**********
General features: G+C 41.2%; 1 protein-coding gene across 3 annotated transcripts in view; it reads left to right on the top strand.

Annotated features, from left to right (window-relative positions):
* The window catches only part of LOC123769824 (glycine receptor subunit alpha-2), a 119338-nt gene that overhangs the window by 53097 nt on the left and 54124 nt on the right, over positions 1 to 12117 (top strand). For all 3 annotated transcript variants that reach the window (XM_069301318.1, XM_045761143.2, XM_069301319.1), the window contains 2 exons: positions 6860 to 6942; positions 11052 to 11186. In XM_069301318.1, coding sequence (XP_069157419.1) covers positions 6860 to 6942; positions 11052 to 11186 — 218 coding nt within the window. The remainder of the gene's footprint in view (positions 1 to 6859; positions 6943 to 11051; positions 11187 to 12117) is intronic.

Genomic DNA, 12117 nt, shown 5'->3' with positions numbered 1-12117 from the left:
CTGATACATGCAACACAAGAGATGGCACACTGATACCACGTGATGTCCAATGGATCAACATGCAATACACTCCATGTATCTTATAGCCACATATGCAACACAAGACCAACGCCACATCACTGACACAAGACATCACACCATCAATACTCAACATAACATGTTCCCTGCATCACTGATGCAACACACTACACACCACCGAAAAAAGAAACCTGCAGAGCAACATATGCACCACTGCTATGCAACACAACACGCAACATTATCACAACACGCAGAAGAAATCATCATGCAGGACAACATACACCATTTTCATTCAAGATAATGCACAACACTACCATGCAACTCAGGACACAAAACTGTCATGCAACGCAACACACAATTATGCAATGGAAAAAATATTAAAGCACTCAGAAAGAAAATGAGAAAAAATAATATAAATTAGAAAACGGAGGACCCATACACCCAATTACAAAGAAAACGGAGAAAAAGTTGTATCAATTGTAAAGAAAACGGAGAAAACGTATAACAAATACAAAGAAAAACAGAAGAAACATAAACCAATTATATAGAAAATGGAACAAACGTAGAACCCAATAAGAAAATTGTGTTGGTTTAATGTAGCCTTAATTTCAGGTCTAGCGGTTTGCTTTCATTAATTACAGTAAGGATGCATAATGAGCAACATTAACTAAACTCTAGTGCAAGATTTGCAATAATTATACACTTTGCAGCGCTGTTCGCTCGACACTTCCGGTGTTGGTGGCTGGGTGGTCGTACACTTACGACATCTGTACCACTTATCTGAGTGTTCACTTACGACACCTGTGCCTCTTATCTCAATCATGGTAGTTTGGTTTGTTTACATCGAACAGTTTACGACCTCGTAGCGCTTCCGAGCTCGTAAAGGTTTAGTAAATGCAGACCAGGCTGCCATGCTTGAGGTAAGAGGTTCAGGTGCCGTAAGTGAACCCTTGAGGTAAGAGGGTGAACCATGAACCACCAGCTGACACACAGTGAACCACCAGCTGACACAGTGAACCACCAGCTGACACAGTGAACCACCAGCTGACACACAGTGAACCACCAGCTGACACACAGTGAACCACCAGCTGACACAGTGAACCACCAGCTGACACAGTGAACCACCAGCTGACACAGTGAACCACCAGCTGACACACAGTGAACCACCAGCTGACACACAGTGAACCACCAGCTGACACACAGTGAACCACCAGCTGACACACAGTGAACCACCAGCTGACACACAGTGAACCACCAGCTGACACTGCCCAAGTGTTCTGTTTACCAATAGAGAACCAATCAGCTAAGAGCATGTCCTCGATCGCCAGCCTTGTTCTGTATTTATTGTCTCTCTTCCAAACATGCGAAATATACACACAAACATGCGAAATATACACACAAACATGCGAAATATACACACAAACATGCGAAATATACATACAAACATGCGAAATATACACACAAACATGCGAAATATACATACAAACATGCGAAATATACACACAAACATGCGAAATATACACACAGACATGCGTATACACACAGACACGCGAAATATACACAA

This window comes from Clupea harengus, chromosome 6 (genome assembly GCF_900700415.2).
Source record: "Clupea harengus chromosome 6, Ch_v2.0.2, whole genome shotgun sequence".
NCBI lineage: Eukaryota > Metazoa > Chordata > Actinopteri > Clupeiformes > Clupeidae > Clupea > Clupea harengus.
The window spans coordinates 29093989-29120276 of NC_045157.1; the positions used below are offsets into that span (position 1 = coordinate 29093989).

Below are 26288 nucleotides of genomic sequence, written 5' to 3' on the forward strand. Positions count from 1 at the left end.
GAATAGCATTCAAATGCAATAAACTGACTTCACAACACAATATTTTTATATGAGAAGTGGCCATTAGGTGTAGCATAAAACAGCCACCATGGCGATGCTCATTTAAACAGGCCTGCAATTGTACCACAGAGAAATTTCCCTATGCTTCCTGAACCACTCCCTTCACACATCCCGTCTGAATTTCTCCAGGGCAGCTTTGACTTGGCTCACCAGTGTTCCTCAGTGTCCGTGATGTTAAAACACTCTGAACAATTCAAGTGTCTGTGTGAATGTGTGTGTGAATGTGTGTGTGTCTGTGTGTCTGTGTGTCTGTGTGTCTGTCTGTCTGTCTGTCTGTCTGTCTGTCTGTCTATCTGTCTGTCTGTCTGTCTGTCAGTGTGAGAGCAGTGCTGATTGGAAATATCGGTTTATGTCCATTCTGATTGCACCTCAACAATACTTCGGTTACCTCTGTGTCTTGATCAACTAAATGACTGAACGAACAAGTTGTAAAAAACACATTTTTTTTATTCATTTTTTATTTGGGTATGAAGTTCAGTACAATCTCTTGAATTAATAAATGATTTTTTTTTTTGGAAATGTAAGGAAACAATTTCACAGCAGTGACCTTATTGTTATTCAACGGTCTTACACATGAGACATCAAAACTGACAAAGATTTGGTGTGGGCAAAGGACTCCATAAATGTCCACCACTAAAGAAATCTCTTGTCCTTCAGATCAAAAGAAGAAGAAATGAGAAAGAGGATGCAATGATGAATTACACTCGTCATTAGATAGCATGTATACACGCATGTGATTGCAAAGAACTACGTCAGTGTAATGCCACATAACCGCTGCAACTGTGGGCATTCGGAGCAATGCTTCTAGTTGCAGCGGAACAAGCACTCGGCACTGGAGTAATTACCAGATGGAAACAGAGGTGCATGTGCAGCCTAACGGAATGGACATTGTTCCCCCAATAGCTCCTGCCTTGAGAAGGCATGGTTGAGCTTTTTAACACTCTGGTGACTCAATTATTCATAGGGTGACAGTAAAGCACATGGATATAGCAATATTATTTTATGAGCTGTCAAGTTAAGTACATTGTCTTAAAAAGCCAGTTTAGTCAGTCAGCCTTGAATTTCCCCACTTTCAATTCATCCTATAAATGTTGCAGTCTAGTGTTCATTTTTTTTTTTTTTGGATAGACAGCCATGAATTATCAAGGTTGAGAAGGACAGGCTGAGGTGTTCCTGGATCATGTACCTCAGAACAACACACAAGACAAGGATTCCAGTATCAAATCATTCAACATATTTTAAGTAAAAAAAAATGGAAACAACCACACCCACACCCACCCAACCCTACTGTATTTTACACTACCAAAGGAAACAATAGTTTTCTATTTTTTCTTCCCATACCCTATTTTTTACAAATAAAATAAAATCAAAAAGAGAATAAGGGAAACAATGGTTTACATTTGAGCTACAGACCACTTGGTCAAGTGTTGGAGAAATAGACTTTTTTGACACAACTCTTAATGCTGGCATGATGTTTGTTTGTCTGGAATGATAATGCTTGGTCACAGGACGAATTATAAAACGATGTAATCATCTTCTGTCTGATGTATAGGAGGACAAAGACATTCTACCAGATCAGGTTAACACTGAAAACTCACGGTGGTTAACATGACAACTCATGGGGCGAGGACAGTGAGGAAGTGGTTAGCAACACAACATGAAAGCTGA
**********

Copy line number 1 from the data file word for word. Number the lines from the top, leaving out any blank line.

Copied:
General features: G+C 41.2%; 1 protein-coding gene across 3 annotated transcripts in view; it reads left to right on the top strand.